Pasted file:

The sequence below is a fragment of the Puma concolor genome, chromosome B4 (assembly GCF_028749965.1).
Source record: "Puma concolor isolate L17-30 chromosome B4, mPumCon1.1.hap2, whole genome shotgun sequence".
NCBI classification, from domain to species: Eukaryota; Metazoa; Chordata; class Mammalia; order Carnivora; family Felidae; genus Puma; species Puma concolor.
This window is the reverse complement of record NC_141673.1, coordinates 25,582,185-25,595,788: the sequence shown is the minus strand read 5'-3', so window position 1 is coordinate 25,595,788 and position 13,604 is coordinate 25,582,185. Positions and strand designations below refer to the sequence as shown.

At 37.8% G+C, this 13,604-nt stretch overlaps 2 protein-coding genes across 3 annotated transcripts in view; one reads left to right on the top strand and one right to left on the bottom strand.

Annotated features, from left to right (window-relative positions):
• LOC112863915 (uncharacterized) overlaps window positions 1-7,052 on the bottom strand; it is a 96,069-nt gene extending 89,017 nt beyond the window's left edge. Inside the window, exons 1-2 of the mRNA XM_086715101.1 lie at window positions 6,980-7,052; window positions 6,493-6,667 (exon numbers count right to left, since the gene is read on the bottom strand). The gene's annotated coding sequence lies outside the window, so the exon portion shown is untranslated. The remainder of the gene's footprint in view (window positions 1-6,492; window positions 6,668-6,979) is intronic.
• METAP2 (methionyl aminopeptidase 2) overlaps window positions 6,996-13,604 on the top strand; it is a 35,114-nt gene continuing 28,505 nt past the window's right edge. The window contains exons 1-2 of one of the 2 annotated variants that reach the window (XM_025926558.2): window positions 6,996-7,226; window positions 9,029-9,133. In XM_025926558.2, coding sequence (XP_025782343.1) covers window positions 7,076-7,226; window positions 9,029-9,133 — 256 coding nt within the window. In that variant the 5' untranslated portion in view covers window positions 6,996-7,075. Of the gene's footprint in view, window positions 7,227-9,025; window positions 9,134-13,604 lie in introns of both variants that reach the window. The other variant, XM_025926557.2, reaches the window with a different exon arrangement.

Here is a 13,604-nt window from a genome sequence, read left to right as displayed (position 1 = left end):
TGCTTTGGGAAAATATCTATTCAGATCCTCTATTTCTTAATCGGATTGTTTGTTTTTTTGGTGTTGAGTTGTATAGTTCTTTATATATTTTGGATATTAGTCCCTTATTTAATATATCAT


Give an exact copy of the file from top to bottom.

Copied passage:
The sequence below is a fragment of the Puma concolor genome, chromosome B4 (assembly GCF_028749965.1).
Source record: "Puma concolor isolate L17-30 chromosome B4, mPumCon1.1.hap2, whole genome shotgun sequence".
NCBI classification, from domain to species: Eukaryota; Metazoa; Chordata; class Mammalia; order Carnivora; family Felidae; genus Puma; species Puma concolor.
This window is the reverse complement of record NC_141673.1, coordinates 25,582,185-25,595,788: the sequence shown is the minus strand read 5'-3', so window position 1 is coordinate 25,595,788 and position 13,604 is coordinate 25,582,185. Positions and strand designations below refer to the sequence as shown.

At 37.8% G+C, this 13,604-nt stretch overlaps 2 protein-coding genes across 3 annotated transcripts in view; one reads left to right on the top strand and one right to left on the bottom strand.

Annotated features, from left to right (window-relative positions):
• LOC112863915 (uncharacterized) overlaps window positions 1-7,052 on the bottom strand; it is a 96,069-nt gene extending 89,017 nt beyond the window's left edge. Inside the window, exons 1-2 of the mRNA XM_086715101.1 lie at window positions 6,980-7,052; window positions 6,493-6,667 (exon numbers count right to left, since the gene is read on the bottom strand). The gene's annotated coding sequence lies outside the window, so the exon portion shown is untranslated. The remainder of the gene's footprint in view (window positions 1-6,492; window positions 6,668-6,979) is intronic.
• METAP2 (methionyl aminopeptidase 2) overlaps window positions 6,996-13,604 on the top strand; it is a 35,114-nt gene continuing 28,505 nt past the window's right edge. The window contains exons 1-2 of one of the 2 annotated variants that reach the window (XM_025926558.2): window positions 6,996-7,226; window positions 9,029-9,133. In XM_025926558.2, coding sequence (XP_025782343.1) covers window positions 7,076-7,226; window positions 9,029-9,133 — 256 coding nt within the window. In that variant the 5' untranslated portion in view covers window positions 6,996-7,075. Of the gene's footprint in view, window positions 7,227-9,025; window positions 9,134-13,604 lie in introns of both variants that reach the window. The other variant, XM_025926557.2, reaches the window with a different exon arrangement.

Here is a 13,604-nt window from a genome sequence, read left to right as displayed (position 1 = left end):
TGCTTTGGGAAAATATCTATTCAGATCCTCTATTTCTTAATCGGATTGTTTGTTTTTTTGGTGTTGAGTTGTATAGTTCTTTATATATTTTGGATATTAGTCCCTTATTTAATATATCAT